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    Author(s): Laura Kenefic; Jean-Claude Ruel; Jean-Pierre Tremblay
    Date: 2015
    Source: The Wildlife Professional. Fall 2015: 33-36.
    Publication Series: Scientific Journal (JRNL)
    Station: Northern Research Station
    PDF: Download Publication  (383.74 KB)


    White-tailed deer (Odocoileus virginianus) are common in forests and farmlands throughout the United States and Canada. While their propensity for eating gardens and ornamental plants is well-known to frustrated homeowners, few outside the wildlife and forestry professions are aware of the profound effects deer have on forest understory composition and growth. Even when populations are not exceedingly high, deer have a controlling effect on forest vegetation in many regions, including the northeastern and north central U.S. and southern Canada where their range overlaps with that of the northern white-cedar (Thuja occidentalis L.).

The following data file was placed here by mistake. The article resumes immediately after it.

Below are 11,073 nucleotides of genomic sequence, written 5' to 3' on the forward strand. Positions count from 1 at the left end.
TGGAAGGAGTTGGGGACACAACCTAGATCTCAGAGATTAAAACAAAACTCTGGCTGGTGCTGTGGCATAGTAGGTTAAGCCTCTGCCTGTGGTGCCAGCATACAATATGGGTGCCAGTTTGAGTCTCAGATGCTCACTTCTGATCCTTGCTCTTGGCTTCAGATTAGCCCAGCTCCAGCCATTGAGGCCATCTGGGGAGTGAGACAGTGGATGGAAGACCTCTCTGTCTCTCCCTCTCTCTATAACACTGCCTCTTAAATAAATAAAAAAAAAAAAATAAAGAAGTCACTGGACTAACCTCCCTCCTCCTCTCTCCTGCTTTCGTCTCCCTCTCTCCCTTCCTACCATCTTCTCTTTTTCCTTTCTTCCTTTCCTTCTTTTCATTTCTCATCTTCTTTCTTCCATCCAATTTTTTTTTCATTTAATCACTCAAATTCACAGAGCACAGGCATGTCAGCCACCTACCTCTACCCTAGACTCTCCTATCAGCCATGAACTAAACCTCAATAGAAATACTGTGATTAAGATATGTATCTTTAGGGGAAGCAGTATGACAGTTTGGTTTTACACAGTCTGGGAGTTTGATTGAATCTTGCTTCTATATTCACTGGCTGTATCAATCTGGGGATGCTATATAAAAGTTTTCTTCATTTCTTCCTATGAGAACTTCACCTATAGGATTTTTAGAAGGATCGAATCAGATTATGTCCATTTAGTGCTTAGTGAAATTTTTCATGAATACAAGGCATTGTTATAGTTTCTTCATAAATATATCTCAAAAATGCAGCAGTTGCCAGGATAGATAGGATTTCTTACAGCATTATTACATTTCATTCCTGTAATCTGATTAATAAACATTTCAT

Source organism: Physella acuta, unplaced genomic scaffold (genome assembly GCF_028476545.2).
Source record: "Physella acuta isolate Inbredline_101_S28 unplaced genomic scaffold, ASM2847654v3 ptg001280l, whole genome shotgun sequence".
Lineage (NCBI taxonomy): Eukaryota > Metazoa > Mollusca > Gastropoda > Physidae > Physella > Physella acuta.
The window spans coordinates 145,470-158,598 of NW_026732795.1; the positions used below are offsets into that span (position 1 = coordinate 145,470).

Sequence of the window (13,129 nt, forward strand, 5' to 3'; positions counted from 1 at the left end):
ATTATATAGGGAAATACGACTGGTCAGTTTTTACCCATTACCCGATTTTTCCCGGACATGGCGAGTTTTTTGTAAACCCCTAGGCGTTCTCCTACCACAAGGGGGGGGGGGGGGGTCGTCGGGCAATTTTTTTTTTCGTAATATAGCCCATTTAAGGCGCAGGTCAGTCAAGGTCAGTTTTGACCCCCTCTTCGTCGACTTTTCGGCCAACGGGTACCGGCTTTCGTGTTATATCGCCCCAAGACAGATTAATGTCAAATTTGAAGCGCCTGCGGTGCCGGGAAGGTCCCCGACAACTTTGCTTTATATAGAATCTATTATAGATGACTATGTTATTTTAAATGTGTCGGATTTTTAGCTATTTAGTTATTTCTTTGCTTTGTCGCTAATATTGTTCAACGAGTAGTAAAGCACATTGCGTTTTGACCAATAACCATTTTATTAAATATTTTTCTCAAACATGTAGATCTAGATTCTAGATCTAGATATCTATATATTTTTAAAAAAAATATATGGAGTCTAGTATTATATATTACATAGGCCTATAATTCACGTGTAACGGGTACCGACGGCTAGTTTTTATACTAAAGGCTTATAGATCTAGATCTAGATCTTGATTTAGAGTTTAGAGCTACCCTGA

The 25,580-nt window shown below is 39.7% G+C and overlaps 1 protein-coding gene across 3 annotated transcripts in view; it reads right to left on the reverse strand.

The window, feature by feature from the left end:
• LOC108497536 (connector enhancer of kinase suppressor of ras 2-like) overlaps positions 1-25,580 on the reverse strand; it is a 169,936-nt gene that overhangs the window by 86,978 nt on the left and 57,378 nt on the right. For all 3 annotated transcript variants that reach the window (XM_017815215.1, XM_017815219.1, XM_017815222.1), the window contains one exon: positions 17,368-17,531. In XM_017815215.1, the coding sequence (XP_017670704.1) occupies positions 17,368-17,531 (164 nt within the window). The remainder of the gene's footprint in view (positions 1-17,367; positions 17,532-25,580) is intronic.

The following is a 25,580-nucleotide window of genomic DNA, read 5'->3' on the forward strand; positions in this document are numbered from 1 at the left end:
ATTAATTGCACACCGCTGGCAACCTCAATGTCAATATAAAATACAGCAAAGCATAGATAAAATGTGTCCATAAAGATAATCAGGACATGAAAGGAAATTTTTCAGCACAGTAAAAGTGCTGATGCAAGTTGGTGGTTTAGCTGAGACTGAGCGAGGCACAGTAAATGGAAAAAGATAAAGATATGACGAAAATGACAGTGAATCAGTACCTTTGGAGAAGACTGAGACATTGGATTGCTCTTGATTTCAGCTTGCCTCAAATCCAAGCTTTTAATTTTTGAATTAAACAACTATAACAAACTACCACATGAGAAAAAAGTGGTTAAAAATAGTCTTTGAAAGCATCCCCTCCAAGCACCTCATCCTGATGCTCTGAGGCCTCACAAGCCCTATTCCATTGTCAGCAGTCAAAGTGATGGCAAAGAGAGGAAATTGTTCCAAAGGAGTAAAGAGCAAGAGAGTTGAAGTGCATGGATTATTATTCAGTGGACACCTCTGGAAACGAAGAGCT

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    Kenefic, Laura; Ruel, Jean-Claude; Tremblay, Jean-Pierre. 2015. Sustainable management of white-tailed deer and white-cedar. The Wildlife Professional. Fall 2015: 33-36.

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